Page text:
Research Papers

Plastic Deformation in Silicon Crystal Induced by Heat-Assisted Laser Shock Peening

[+] Author and Article Information
Gary J. Cheng

School of Industrial Engineering, Purdue University, West Lafayette, IN 47906

M. Cai

Department of Engineering Technology, University of Houston, Houston, TX 77204

Daniel Pirzada, Maxime J.-F. Guinel, M. Grant Norton

School of Mechanical and Materials Engineering, Washington State University, Pullman, WA 99164

J. Manuf. Sci. Eng 130(1), 011008 (Feb 06, 2008) (5 pages) doi:10.1115/1.2815343 History: Received February 27, 2007; Revised August 22, 2007; Published February 06, 2008

The response of solid to shock compression has been an interesting topic for more than a century. The present work is the first attempt to experimentally show that plastic deformation can be generated in brittle materials by a heat-assisted laser shock peening process, using silicon crystal as a sample material. Strong dislocation activity and large compressive residual stress are induced by this process. The dislocation structure is characterized with transmission electron microscopy and electron backscattered diffraction. The residual stress is measured using Raman scattering. This work presents a fundamental base for the application of laser shock peening in brittle materials to generate large compressive residual stress and plastic deformation for better mechanical properties, such as fatigue life and fracture toughness.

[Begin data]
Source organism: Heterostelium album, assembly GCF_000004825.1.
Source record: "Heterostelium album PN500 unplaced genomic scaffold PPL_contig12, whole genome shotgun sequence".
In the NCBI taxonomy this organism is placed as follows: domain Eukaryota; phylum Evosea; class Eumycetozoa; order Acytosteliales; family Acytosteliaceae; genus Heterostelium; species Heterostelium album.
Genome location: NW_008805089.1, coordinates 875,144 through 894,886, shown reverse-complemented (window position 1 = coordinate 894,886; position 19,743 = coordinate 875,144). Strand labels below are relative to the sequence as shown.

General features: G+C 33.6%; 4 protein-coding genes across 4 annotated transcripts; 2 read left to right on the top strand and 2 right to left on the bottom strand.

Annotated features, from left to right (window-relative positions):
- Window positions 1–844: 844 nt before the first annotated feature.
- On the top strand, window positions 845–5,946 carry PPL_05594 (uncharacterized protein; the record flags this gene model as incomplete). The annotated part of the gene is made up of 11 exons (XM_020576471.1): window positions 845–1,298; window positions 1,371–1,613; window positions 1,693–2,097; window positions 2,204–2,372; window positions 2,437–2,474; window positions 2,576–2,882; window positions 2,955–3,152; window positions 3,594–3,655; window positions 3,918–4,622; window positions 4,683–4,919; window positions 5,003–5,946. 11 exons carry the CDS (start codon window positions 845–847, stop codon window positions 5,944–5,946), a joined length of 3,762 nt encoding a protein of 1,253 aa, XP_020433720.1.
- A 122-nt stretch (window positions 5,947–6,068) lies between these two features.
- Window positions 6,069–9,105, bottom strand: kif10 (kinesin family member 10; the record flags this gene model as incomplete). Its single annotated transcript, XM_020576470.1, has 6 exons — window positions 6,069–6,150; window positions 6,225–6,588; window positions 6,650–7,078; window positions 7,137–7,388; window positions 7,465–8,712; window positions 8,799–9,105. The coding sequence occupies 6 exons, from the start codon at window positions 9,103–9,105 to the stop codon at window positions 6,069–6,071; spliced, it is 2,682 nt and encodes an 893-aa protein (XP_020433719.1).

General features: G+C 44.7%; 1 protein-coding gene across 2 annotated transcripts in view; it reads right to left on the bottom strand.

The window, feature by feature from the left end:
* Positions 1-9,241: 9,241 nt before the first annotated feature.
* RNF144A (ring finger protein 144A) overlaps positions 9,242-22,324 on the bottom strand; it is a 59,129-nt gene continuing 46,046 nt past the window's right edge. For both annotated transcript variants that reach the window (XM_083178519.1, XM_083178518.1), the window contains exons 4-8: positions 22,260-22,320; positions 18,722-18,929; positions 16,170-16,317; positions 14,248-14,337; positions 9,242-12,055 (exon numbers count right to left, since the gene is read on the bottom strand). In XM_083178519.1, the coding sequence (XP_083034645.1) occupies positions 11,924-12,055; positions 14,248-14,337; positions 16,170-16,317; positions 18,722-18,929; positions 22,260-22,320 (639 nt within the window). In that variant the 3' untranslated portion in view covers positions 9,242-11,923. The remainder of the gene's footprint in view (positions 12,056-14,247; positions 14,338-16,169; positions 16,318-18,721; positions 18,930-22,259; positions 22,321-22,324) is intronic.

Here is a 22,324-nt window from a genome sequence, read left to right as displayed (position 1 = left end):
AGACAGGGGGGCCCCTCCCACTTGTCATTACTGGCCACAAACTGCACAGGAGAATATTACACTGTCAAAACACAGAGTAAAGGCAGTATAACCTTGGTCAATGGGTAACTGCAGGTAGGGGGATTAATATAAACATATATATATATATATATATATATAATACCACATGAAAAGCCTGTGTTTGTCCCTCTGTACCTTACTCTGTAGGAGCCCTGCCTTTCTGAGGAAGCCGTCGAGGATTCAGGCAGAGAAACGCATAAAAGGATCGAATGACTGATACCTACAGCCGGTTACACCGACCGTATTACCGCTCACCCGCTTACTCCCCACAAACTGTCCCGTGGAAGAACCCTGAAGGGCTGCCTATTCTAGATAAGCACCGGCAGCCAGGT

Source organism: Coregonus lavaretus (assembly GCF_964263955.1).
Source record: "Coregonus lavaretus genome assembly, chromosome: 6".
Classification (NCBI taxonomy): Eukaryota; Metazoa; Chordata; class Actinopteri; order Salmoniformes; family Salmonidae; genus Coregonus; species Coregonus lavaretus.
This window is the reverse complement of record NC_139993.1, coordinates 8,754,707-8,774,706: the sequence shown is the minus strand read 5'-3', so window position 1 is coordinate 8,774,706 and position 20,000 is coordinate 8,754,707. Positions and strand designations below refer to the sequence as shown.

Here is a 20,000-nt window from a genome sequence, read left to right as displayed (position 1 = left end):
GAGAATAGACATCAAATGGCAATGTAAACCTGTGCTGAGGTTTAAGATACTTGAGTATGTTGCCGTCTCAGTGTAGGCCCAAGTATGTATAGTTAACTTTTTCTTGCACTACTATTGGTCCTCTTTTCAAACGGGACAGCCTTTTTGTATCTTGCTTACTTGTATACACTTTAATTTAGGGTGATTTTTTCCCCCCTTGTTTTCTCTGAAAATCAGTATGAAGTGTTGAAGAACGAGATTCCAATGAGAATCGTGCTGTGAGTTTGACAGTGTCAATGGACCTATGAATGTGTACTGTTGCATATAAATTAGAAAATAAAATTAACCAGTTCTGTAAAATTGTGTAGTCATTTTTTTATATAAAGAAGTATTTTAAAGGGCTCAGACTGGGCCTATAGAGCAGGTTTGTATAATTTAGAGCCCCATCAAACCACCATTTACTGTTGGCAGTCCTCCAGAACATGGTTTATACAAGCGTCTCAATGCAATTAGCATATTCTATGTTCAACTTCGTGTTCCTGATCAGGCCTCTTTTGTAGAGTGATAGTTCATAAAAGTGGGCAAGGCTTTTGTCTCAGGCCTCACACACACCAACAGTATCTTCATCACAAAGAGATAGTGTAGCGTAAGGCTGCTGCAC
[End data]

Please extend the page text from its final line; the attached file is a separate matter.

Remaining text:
Copyright © 2008 by American Society of Mechanical Engineers
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Figure 1

Schematic view of heat-assisted LSP of silicon crystal

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Figure 5

Comparison of pole figures before and after LSP of silicon

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Figure 6

Raman scattering pattern of the silicon crystal after laser shock compared with stress-free silicon crystal

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Figure 7

Residual stress distribution of the silicon sample after LSP (laser intensity of 6GW∕cm2, beam size of 1mm, and pulse width of 10ns)

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Figure 2

Montage of bright field TEM images obtained from the laser shocked crystal of silicon showing areas containing dislocations. Electron diffraction pattern indexed to silicon at the [012] zone axis.

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Figure 3

Comparison of boundary map before and after LSP of silicon

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Figure 4

Comparison of misorientations before and after LSP of silicon



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